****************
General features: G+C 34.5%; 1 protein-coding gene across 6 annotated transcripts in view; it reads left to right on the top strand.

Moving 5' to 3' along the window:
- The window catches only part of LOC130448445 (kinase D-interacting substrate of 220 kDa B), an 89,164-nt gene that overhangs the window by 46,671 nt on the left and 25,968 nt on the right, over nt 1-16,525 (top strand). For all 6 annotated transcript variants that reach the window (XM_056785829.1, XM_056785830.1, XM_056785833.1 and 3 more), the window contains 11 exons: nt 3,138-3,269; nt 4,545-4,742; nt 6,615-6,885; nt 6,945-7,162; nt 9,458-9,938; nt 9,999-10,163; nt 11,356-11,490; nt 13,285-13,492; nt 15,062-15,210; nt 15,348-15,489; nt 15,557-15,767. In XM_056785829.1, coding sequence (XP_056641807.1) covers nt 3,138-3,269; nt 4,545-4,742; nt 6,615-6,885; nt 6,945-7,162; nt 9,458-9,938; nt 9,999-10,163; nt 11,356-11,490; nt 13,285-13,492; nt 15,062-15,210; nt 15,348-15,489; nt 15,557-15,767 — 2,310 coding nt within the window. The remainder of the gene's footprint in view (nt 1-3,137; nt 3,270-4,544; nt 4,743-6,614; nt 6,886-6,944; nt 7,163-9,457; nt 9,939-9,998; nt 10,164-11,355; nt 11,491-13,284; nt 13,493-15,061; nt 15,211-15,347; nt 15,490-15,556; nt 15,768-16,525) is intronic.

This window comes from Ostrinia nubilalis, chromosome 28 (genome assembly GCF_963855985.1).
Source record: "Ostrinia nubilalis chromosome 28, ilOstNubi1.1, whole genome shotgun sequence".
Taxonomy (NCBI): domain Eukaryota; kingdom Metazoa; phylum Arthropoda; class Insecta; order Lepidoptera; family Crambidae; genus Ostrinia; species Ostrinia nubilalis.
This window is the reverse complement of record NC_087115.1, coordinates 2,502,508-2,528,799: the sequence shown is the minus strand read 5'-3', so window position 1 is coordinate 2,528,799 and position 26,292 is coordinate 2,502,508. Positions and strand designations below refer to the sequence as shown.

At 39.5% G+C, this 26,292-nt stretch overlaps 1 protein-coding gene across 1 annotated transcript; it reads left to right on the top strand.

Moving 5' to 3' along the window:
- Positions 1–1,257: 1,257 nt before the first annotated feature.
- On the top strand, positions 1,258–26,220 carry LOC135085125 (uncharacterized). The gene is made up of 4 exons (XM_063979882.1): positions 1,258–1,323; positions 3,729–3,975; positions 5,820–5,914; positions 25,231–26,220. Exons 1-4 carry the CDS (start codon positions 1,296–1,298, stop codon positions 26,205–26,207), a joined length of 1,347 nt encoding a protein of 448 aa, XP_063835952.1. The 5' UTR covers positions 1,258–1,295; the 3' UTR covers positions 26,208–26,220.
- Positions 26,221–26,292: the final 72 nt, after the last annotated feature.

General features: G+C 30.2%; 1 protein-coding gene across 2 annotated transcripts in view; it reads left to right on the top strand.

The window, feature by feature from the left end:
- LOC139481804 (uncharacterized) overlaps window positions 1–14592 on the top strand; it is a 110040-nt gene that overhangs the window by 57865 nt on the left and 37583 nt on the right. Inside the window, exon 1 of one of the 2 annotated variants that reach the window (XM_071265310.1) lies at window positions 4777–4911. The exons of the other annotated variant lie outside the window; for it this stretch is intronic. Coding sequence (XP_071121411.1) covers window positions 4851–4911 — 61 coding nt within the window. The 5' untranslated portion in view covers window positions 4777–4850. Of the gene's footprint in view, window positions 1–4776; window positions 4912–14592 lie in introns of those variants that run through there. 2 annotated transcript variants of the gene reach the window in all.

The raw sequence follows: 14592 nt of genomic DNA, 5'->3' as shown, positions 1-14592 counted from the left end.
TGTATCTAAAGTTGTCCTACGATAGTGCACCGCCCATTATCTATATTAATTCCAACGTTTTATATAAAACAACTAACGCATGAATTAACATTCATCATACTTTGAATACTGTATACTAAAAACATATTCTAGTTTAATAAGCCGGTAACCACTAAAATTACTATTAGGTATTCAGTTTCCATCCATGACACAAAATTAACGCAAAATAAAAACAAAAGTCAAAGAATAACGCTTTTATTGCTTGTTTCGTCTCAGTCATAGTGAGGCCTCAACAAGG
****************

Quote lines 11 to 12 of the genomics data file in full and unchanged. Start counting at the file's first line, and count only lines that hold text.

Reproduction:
- On the top strand, positions 1,258–26,220 carry LOC135085125 (uncharacterized). The gene is made up of 4 exons (XM_063979882.1): positions 1,258–1,323; positions 3,729–3,975; positions 5,820–5,914; positions 25,231–26,220. Exons 1-4 carry the CDS (start codon positions 1,296–1,298, stop codon positions 26,205–26,207), a joined length of 1,347 nt encoding a protein of 448 aa, XP_063835952.1. The 5' UTR covers positions 1,258–1,295; the 3' UTR covers positions 26,208–26,220.
- Positions 26,221–26,292: the final 72 nt, after the last annotated feature.